- Communications Nova Scotia
- The "ultra-low-temperature" freezer that will store vaccines.
"We want everyone to be vaccinated as quickly as possible, but we have to accept that the rollout will be gradual based on vaccine supply and we all want to make sure our most vulnerable are protected,” says Premier Stephen McNeil.
These initial vaccine doses from Pfizer will go to healthcare workers in the Central NSHA zone, including those working in COVID-19 care units, Regional Care Units and intensive care units that care for COVID-19 patients.
It should only take a few days to give out the first round of vaccines, says McNeil, “with, of course, Health Canada’s approval.” This approval is the final step in a rigorous vaccine testing process, and involves Health Canada working to ensure transport and storage of the vaccine can go smoothly. (Update: Approval from Health Canada came on December 9.)
"The COVID vaccine is following the same process as any other immunization in Canada, in that it needs to go through the rigorous process of assessment of the evidence of safety and effectiveness, and that's happening right now," Strang said.
The Pfizer-BioNTech mRNA vaccine needs to be stored minus 70 degrees Celsius. Another vaccine that’s almost ready for the market, Moderna, can be stored at minus 20 degrees Celsius (the equivalent of a regular freezer).
With 78 current active cases in the province, including several at public schools, the government says doses will be expanded as soon as possible.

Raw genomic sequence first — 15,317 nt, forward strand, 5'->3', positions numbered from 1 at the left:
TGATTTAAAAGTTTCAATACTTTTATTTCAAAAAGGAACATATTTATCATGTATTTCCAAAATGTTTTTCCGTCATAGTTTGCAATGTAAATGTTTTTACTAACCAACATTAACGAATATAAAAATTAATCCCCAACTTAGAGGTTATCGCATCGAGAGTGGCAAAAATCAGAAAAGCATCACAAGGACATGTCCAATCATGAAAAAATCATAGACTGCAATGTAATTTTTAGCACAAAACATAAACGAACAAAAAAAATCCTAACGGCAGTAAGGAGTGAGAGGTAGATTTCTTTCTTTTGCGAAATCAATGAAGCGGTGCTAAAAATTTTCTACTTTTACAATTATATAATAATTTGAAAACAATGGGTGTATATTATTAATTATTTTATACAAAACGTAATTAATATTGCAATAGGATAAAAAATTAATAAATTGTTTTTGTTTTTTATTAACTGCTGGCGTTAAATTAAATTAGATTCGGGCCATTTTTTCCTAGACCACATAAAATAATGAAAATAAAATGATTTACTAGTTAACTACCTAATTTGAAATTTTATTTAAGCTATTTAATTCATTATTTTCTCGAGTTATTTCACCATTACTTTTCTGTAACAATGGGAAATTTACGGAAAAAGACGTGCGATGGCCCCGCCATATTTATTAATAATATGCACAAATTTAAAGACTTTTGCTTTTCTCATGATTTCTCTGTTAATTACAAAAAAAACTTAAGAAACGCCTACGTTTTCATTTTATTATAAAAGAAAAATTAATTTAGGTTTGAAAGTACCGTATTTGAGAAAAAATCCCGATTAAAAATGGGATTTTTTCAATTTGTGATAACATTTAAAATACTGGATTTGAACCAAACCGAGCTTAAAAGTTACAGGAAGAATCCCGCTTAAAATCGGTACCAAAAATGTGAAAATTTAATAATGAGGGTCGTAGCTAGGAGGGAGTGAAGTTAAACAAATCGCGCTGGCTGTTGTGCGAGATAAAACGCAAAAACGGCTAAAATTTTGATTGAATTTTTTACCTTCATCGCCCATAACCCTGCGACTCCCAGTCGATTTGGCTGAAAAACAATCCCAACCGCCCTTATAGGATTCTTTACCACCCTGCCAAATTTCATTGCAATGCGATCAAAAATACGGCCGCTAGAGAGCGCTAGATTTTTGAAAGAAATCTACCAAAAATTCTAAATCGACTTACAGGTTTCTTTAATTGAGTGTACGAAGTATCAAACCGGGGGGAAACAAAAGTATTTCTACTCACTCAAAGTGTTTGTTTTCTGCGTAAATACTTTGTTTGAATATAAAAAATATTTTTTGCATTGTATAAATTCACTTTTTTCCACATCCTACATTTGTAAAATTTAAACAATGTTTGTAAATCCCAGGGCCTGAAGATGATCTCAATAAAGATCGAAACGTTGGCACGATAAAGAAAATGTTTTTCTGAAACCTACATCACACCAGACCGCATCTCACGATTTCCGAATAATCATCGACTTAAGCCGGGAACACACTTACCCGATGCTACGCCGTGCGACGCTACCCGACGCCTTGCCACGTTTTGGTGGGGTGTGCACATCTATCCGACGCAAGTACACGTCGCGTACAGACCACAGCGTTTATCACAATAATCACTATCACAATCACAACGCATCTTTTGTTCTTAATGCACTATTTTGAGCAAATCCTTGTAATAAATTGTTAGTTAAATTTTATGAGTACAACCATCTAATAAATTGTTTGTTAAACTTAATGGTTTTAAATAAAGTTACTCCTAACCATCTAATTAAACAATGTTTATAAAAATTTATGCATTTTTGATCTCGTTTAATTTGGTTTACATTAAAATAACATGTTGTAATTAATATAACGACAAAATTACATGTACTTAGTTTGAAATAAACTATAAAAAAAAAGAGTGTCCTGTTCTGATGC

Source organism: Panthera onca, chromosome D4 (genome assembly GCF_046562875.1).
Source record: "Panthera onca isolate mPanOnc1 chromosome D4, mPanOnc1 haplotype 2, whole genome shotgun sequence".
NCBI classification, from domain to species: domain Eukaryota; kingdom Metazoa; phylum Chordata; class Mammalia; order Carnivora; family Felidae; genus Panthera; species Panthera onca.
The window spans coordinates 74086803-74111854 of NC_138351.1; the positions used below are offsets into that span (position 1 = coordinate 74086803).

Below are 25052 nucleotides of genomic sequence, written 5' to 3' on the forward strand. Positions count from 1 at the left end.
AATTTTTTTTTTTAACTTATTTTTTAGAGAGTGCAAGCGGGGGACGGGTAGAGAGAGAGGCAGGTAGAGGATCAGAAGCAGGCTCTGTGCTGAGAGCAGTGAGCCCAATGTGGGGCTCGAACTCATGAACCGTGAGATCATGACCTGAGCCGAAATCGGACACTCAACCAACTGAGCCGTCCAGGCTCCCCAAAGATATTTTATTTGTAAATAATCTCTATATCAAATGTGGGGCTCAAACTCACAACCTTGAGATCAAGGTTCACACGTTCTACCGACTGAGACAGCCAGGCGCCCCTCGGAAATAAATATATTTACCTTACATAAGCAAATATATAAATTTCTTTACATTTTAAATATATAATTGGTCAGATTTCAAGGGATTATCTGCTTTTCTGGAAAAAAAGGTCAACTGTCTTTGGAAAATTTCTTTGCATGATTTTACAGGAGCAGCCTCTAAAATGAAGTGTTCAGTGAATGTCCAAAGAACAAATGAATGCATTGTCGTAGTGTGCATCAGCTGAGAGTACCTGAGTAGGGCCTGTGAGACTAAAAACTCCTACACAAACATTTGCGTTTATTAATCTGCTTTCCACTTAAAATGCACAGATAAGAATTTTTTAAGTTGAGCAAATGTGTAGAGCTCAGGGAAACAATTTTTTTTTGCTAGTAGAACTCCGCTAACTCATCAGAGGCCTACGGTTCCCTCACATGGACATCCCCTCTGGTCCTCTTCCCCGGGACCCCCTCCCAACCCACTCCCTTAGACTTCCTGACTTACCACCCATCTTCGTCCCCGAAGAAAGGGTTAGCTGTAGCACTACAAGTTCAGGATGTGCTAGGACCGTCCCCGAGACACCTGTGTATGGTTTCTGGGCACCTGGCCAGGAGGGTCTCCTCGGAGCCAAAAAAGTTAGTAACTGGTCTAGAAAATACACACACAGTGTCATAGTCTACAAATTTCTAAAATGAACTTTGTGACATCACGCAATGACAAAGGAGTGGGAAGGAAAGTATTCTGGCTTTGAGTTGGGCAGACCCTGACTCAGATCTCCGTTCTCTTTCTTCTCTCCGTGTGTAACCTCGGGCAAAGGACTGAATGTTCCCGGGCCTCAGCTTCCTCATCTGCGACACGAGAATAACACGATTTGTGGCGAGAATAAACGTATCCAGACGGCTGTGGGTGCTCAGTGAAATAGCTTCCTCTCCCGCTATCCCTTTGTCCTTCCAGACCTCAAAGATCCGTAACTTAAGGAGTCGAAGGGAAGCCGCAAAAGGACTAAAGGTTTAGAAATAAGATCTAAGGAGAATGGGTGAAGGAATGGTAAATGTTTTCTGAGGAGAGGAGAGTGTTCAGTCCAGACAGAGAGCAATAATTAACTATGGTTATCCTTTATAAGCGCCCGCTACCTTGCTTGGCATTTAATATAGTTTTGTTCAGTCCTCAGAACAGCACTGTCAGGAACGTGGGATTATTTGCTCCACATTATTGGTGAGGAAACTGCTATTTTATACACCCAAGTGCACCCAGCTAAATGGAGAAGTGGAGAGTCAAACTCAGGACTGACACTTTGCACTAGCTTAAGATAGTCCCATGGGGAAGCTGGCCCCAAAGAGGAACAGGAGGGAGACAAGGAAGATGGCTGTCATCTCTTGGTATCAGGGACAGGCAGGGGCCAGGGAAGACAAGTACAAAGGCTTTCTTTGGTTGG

“As our vaccine supply increases, we will turn our attention to immunize those at higher risk for severe disease due to underlying health conditions or socio-economic factors,” says top doc Robert Strang. McNeil stressed that this will include long-term care home residents.
Between mid-December and March, Nova Scotia expects to receive up to 150,000 doses. For now, each province starts with the same 1,950 doses, no matter its population. Officials stress that it could be well into 2021 before the majority of Nova Scotians see the vaccine. And we still don't know if people who have the vaccine (so they can't get sick) can't spread the virus (get other people sick). So the mask-wearing and social distancing is here to stay for longer, too.
“Eventually the vaccine will be available to everyone, but we have to start first with those who are most at risk and most vulnerable,” says McNeil, adding that the vaccine roll-out “will be a test not only of logistics, but of patience.”
For the latest COVID-19 news in Halifax, click here.
Back in September, The Coast spoke with Denys A. Khaperskyy, an assistant professor and researcher at Dalhousie University in the department of microbiology and immunology all about COVID-19, and you can listen to what he had to say about how the vaccines were being made here.